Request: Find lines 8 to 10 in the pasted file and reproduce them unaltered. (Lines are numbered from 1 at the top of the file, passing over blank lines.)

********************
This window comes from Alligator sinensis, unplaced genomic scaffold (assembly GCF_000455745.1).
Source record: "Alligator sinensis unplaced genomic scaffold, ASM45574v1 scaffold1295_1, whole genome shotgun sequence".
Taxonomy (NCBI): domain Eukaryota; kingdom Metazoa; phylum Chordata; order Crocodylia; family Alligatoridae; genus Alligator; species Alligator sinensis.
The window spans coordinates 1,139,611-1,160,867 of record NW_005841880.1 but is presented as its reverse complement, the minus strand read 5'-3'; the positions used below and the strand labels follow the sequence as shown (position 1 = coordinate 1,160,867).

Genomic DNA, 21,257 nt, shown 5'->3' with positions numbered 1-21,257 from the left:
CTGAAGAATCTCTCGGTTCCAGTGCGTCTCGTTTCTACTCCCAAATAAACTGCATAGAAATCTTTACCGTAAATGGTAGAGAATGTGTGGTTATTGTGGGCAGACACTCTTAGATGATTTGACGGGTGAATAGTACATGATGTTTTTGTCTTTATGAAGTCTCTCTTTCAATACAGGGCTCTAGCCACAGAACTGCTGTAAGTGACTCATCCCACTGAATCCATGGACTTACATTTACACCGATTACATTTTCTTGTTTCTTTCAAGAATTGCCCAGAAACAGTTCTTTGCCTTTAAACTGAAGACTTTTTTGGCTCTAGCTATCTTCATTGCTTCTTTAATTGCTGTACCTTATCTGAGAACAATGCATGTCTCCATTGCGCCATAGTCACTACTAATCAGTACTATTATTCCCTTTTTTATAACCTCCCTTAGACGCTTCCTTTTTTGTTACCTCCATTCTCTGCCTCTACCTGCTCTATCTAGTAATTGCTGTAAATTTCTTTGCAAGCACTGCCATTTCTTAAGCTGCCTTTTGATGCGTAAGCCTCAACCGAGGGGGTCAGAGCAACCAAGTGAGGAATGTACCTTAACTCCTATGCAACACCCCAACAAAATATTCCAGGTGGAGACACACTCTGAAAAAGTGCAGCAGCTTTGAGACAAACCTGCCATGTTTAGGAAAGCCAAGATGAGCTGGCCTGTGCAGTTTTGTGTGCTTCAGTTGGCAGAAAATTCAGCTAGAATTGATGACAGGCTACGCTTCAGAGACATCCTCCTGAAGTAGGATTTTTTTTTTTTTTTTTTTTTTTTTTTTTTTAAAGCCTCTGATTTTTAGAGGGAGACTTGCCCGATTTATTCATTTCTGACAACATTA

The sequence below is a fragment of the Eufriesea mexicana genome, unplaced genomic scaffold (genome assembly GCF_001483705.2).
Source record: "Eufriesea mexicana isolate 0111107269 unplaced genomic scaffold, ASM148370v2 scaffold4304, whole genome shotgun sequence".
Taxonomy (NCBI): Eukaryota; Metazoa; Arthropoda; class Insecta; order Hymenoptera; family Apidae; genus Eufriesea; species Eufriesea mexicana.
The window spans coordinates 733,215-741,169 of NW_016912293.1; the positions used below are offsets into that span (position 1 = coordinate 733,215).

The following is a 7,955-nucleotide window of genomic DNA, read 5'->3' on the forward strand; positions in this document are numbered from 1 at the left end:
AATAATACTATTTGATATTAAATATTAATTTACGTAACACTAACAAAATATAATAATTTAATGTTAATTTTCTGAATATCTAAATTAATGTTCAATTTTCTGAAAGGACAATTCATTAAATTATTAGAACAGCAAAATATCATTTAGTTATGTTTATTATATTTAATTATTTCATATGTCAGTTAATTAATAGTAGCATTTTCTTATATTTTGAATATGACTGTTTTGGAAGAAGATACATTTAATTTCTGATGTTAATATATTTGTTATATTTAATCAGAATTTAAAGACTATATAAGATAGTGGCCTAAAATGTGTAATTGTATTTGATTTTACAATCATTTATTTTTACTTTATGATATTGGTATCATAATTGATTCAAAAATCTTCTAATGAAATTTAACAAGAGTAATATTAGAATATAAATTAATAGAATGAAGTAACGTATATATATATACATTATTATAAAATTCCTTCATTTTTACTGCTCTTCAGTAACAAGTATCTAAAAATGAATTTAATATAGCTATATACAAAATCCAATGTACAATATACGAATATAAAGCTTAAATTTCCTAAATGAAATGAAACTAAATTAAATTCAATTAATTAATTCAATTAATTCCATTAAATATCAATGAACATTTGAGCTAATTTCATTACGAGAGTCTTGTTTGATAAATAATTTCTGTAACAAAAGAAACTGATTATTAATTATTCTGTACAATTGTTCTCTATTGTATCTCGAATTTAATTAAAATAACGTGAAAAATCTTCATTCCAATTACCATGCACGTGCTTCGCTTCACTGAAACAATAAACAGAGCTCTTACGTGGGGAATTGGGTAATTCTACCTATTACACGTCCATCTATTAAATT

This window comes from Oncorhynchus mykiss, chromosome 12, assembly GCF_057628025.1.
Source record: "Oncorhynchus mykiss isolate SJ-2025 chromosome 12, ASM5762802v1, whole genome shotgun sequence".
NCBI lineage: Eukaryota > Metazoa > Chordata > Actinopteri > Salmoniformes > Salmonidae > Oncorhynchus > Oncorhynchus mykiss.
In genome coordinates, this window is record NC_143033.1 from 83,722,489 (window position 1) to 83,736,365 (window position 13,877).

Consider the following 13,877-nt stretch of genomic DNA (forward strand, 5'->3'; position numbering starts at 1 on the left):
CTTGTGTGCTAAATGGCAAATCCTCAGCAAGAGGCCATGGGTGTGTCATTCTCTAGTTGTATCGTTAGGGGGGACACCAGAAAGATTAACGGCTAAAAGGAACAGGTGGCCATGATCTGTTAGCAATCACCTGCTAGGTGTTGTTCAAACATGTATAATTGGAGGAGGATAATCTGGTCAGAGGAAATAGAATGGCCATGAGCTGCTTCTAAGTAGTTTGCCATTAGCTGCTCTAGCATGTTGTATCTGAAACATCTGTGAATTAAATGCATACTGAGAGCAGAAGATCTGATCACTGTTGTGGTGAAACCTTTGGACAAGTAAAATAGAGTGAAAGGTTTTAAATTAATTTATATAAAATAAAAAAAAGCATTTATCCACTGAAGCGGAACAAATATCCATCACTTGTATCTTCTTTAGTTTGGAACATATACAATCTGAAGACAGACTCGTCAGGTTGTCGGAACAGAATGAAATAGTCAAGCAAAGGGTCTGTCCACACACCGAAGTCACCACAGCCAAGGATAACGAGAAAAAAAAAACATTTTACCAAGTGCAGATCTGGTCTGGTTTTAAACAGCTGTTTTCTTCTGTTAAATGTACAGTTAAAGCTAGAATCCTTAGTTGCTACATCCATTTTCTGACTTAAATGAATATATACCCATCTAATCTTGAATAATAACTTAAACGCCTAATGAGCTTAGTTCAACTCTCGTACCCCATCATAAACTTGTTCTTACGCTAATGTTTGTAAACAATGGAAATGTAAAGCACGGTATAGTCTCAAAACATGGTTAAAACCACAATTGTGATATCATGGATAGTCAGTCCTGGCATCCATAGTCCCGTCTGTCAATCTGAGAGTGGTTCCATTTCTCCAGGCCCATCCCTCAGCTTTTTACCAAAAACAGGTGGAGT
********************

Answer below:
Source record: "Eufriesea mexicana isolate 0111107269 unplaced genomic scaffold, ASM148370v2 scaffold4304, whole genome shotgun sequence".
Taxonomy (NCBI): Eukaryota; Metazoa; Arthropoda; class Insecta; order Hymenoptera; family Apidae; genus Eufriesea; species Eufriesea mexicana.
The window spans coordinates 733,215-741,169 of NW_016912293.1; the positions used below are offsets into that span (position 1 = coordinate 733,215).